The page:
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Gusino, Krasnoye County, Smolensk District, Russia

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Jewish settlement was permitted in Gusino by the Russian authorities in 1903. In the 1920s, a Yiddish primary school operated in the town. In 1933, sixteen Jewish families established the Zarya kolkhoz. In 1926, there were 427 Jews (60 percent of the total population) living in Gusino.
The Germans occupied Gusino in July 1941.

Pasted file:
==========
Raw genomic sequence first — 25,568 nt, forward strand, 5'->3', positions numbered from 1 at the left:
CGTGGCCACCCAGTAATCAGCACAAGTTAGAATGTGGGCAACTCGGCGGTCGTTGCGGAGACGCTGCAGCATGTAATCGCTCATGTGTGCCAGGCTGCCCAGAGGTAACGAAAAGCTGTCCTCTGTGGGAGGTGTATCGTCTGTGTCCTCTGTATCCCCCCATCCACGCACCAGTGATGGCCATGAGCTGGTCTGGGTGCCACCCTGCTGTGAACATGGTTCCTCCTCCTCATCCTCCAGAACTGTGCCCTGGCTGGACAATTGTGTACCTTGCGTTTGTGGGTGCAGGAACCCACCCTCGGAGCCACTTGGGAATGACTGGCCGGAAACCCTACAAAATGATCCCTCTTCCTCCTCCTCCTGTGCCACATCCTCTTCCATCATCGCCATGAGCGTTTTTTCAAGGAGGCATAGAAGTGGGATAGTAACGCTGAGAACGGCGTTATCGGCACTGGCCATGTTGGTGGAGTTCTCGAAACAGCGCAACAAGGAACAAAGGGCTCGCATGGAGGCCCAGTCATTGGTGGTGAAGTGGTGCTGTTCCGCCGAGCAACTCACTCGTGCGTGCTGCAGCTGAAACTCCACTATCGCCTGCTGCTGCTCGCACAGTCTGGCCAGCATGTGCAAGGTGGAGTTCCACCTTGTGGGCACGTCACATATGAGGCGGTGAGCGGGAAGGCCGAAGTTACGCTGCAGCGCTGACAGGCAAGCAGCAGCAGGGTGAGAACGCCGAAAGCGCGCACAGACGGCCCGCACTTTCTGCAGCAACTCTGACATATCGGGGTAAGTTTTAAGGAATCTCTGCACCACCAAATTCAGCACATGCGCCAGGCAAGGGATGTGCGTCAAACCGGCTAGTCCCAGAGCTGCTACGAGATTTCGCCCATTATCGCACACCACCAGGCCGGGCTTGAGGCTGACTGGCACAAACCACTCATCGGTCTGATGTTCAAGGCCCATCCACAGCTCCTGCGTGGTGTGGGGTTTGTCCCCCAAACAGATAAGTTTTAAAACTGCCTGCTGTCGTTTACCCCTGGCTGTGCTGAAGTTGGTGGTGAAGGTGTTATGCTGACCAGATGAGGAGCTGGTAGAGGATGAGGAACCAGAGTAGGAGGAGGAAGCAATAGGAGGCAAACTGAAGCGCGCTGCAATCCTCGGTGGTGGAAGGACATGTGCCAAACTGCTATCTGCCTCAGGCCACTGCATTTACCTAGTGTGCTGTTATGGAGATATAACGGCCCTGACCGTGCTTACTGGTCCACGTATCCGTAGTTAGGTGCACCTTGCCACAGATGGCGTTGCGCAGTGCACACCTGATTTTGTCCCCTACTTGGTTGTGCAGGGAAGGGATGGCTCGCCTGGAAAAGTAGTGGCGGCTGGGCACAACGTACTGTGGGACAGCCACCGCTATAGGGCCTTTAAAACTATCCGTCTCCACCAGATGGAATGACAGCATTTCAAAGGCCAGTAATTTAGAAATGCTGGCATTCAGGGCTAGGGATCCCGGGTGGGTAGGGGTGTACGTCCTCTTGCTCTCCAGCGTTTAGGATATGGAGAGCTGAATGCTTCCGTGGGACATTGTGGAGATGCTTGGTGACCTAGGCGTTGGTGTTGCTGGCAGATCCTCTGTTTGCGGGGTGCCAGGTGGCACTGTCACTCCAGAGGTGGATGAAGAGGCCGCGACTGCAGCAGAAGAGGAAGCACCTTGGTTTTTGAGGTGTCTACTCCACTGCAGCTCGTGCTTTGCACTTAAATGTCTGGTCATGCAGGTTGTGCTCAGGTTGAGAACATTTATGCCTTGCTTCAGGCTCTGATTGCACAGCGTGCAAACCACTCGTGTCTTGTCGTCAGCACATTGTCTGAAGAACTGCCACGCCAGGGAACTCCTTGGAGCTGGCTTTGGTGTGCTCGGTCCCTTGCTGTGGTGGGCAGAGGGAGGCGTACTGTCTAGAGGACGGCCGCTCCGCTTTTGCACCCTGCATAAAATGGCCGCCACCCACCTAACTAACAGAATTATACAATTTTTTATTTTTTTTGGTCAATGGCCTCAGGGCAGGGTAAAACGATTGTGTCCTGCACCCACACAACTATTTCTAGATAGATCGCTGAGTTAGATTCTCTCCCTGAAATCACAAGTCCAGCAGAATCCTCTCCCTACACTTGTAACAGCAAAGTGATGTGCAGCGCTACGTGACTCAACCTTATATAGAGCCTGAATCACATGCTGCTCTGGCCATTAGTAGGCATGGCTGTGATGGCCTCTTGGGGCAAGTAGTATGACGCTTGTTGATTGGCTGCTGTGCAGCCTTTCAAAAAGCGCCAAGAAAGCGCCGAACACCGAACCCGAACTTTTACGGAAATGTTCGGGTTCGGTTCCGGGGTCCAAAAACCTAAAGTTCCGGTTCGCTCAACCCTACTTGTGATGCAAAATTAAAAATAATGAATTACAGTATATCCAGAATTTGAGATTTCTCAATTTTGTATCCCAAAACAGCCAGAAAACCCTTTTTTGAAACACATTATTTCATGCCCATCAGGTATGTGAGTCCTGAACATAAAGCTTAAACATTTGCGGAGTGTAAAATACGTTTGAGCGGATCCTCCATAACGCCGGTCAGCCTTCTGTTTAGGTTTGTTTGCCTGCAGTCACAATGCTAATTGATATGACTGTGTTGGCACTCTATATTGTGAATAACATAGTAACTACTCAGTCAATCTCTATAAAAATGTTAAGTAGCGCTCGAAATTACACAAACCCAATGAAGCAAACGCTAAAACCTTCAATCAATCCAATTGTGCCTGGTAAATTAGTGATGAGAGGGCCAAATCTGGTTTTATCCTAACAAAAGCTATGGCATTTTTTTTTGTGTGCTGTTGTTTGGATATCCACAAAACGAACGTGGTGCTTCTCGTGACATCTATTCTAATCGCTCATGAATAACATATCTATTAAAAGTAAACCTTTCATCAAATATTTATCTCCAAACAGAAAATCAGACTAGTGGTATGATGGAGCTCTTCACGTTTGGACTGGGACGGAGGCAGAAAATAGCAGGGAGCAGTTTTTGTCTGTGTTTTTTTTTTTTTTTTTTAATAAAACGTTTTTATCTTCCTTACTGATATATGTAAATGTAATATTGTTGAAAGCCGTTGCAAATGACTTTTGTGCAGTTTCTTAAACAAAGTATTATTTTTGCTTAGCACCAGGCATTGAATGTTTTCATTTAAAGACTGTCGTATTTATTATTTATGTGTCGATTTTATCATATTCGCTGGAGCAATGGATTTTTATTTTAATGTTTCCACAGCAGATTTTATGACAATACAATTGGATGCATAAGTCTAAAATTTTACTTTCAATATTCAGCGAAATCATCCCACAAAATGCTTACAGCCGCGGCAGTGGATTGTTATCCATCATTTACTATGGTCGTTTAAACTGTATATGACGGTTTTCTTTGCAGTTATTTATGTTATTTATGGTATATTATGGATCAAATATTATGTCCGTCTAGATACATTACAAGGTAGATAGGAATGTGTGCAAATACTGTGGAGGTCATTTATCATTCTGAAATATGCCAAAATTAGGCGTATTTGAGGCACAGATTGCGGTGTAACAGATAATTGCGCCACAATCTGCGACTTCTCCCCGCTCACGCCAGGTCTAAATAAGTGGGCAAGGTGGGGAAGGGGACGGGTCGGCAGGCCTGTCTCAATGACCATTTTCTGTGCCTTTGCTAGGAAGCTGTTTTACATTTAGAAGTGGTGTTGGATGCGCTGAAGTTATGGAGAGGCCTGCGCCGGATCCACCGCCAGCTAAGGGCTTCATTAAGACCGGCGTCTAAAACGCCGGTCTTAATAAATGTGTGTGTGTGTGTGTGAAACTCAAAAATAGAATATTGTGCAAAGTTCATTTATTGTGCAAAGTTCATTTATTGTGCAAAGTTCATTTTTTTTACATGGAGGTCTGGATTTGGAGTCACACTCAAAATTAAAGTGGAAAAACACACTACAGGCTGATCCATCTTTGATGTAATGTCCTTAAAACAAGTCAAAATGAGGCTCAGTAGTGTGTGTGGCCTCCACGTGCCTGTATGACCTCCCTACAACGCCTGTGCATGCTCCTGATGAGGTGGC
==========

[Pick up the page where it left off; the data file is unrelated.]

A number of Jews apparently managed to escape to the east before the Germans occupied Gusino. On July 28, 1941, the Germans concentrated the 200-270 remaining Jews in a ghetto. The ghetto consisted of three houses surrounded by barbed wire. In September 1941, eight Jews were murdered in Gusino, and in October 1941, a group of Jews, taken hostage by the Germans, was murdered. The Jews were assigned various forms of forced labor, such as unloading train cars and clearing the rail tracks of snow.
Most of the Jews of Gusino were murdered on February 5 (according to other sources February 6-8), 1942.
The exact date of liberation is unknown, but it occurred before January 1944.